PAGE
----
When I was first learning to cook, more than anything I wanted to learn basics. I've never used a ton of rigid recipes, and although I love to cook from cookbooks, I have always been interested in learning foundations upon which to build. For example, it's great to read a recipe about, say, sausage and bean risotto, but it's infinitely more valuable to learn the basics of how to make risotto, because once you have the technique down, you have infinite possibilities.
- Learn to make stock. It will change your life, I promise. If you eat pork, I'd recommend starting off with the pig foot and chicken stock I wrote about last year. Just seeing all the gelatinous deliciousness will empower you to continue making stock forever. In the summer time, I chuck all of my veggie trimmings into a pot for making veggie stock (which only takes about an hour to make). I save Parmesan rinds for turning into a rich vegetarian stock, and make duck, beef, chicken, and turkey stock whenever I'm not feeling lazy. You can find beef bones at lots of butcher stores and at some of the beef purveyors at the farmer's markets. At North Market Poultry & Game, you can occasionally buy raw duck carcasses, which make amazing stock. If you ask nice, they might even throw in a few livers for the kitties.
- Fondant. This is a method of cooking veggies with a small amount of fat and a flavorful liquid - it works particularly well for hard vegetables, potatoes, and root veggies. You basically brown the veggies and then cover them with stock (or wine, or water, or a mixture). Begin tasting the veggies when the liquid has almost cooked out of the pan. Add more liquid as needed. When the veggies are cooked to your taste, season them with salt and pepper and add a little more butter if desired. I used this technique here to make yummy rutabaga. If you are are using carrots, this is a great way to glaze them. Just add a little sugar along with the stock. A little white wine also goes very nice.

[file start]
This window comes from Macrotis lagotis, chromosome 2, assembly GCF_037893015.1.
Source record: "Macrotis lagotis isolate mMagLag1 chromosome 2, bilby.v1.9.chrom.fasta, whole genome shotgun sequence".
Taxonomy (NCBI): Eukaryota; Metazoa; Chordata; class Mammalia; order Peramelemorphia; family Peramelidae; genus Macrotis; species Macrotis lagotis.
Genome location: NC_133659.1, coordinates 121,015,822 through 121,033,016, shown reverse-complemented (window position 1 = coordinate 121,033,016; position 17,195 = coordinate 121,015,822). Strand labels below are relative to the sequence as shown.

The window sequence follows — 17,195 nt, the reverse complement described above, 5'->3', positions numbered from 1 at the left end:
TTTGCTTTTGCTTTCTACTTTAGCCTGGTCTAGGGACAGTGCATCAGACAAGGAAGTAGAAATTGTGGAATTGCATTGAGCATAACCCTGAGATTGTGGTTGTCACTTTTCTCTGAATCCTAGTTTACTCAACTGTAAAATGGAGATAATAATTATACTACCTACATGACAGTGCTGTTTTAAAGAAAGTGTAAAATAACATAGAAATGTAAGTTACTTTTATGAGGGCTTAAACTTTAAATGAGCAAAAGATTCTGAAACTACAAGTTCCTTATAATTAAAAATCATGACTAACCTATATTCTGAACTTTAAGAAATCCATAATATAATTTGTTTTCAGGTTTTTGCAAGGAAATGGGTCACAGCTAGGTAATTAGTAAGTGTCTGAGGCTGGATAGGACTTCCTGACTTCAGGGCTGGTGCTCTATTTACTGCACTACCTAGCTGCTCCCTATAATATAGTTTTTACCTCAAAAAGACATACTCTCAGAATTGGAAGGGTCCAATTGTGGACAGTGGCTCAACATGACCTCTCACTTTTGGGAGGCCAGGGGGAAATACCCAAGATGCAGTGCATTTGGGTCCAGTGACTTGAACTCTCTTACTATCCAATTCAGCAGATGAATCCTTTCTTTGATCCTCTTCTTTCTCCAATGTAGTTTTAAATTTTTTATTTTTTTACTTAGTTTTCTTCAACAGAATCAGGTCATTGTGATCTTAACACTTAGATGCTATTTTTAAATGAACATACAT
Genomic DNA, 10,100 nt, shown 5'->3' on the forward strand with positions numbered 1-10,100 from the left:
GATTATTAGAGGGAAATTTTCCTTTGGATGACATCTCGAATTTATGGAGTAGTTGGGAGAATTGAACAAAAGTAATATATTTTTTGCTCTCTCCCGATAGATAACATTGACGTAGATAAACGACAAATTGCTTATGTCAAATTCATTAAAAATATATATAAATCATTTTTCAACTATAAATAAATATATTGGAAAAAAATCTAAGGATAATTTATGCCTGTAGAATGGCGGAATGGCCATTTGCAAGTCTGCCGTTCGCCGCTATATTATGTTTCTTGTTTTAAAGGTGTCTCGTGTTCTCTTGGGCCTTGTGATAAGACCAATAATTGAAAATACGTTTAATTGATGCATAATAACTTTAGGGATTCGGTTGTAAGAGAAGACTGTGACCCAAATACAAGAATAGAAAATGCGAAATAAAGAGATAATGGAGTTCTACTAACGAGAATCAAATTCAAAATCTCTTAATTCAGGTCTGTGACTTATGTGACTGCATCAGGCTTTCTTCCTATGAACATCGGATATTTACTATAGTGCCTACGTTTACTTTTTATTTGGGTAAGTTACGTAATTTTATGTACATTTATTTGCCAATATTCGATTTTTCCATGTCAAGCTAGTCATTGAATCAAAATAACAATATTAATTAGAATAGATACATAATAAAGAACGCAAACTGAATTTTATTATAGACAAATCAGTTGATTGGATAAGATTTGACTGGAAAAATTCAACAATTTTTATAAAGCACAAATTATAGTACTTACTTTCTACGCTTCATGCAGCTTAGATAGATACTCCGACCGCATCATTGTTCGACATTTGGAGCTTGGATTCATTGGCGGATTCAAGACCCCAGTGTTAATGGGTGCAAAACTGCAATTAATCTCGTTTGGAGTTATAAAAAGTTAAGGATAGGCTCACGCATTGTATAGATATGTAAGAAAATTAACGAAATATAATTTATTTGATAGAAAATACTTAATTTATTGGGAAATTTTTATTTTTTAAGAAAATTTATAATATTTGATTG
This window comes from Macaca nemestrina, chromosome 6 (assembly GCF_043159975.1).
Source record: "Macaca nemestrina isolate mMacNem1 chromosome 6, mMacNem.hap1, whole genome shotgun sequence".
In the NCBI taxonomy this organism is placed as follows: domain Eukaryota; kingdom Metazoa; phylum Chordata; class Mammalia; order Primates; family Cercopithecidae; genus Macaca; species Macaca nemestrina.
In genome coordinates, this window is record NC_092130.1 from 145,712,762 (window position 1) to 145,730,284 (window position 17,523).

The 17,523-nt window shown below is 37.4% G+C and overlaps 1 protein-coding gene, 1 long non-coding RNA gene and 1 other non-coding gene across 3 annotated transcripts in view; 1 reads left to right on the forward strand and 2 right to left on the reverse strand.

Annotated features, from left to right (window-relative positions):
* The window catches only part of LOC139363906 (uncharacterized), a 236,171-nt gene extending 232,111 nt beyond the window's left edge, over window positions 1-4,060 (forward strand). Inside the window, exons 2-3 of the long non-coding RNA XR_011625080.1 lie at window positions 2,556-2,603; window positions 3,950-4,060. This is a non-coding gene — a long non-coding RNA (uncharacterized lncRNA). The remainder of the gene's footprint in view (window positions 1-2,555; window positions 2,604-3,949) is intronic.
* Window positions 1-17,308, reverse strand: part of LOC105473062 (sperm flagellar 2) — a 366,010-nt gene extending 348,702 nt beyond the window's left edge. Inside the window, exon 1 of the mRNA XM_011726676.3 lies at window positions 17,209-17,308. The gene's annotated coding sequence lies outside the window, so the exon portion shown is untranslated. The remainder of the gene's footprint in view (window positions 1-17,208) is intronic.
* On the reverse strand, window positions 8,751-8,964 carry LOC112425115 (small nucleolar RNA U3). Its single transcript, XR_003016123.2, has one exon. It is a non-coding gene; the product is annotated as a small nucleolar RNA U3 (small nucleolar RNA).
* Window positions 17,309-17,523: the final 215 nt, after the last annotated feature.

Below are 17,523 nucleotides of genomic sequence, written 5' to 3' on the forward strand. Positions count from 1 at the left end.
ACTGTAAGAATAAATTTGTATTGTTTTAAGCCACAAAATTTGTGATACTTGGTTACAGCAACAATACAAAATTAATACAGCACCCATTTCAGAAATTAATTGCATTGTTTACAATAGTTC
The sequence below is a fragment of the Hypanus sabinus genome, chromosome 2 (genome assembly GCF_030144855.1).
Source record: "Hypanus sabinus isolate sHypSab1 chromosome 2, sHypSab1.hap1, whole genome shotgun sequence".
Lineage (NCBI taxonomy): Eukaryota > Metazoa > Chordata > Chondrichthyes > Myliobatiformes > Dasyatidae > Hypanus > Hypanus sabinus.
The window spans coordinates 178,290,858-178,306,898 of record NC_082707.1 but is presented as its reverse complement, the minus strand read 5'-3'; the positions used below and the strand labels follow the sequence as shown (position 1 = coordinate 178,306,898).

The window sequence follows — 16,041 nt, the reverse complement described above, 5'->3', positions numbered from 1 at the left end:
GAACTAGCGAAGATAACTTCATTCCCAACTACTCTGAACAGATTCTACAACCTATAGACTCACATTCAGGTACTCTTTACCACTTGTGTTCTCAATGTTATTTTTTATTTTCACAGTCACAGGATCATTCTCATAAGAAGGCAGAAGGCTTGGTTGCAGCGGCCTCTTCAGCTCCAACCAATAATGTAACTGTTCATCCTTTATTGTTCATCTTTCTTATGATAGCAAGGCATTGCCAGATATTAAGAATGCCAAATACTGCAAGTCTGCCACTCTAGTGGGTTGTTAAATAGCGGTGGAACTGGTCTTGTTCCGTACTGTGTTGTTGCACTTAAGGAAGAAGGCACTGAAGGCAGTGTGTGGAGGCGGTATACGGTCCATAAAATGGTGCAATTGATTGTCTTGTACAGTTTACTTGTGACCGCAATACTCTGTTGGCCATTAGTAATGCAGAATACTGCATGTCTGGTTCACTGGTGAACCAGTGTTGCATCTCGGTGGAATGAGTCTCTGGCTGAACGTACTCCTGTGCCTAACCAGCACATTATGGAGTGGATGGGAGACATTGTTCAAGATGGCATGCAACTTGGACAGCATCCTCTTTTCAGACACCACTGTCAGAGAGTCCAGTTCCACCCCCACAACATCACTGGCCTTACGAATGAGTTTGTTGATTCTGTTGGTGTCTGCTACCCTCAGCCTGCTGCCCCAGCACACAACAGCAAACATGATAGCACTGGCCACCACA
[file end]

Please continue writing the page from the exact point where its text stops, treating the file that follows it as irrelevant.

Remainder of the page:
- Braising. Braising is important because, well, braised things tend to be delicious as a general rule, and it's a great way to streatch your dollars because cheaper cuts are the best choices for brasing. As a general rule, begin with a tough cut of meat which has a lot of connective tissue. Shoulders are generally good for braising - pork shoulder, lamb shoulder, goat shoulder - also good for braising are shanks (cross sections of legs). Veal shanks are amazingly expensive, but beef shanks are really great for braising and still contain lots of yummy marrow! The basics of braising couldn't be easier. Once you've chosen your meat, sprinkle it liberally with salt. You can either sear it or not - searing carmelizes the proteins in the meat, making the resulting braise richer in flavor and more attractive than its un-seared counterpart. Sear meat in a heavy pan set over medium-high heat (preheat the pan!) with a little oil. Place the meat in the pan and don't move it for at least a minute and a half! Begin to wiggle the meat with tongs; when it releases, roll the meat over and repeat until the whole piece of meat is completely seared. Throw in some wine, broth, or water - or a combination and maybe some onions and carrots and things (what things? celery, garlic, peppercorns). Throw it in the oven at 325 degrees and cook until falling apart - start checking after an hour and a half. Smaller pieces of meat, such as chicken thighs, cook faster, of course. After the searing part, you can throw the whole mess into a slow cooker and pretty much leave it for the rest of the day.